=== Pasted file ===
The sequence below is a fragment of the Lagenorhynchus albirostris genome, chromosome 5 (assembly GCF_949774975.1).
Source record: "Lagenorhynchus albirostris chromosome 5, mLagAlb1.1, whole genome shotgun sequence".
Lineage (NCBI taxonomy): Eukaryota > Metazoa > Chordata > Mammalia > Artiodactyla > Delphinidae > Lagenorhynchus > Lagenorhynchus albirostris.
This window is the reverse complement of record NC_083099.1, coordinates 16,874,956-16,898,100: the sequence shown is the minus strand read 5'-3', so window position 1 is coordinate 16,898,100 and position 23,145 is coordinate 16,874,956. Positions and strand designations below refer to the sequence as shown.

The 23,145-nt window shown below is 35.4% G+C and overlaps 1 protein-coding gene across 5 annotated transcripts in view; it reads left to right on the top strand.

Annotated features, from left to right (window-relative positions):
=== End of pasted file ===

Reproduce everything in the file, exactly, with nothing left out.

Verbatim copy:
The sequence below is a fragment of the Lagenorhynchus albirostris genome, chromosome 5 (assembly GCF_949774975.1).
Source record: "Lagenorhynchus albirostris chromosome 5, mLagAlb1.1, whole genome shotgun sequence".
Lineage (NCBI taxonomy): Eukaryota > Metazoa > Chordata > Mammalia > Artiodactyla > Delphinidae > Lagenorhynchus > Lagenorhynchus albirostris.
This window is the reverse complement of record NC_083099.1, coordinates 16,874,956-16,898,100: the sequence shown is the minus strand read 5'-3', so window position 1 is coordinate 16,898,100 and position 23,145 is coordinate 16,874,956. Positions and strand designations below refer to the sequence as shown.

The 23,145-nt window shown below is 35.4% G+C and overlaps 1 protein-coding gene across 5 annotated transcripts in view; it reads left to right on the top strand.

Annotated features, from left to right (window-relative positions):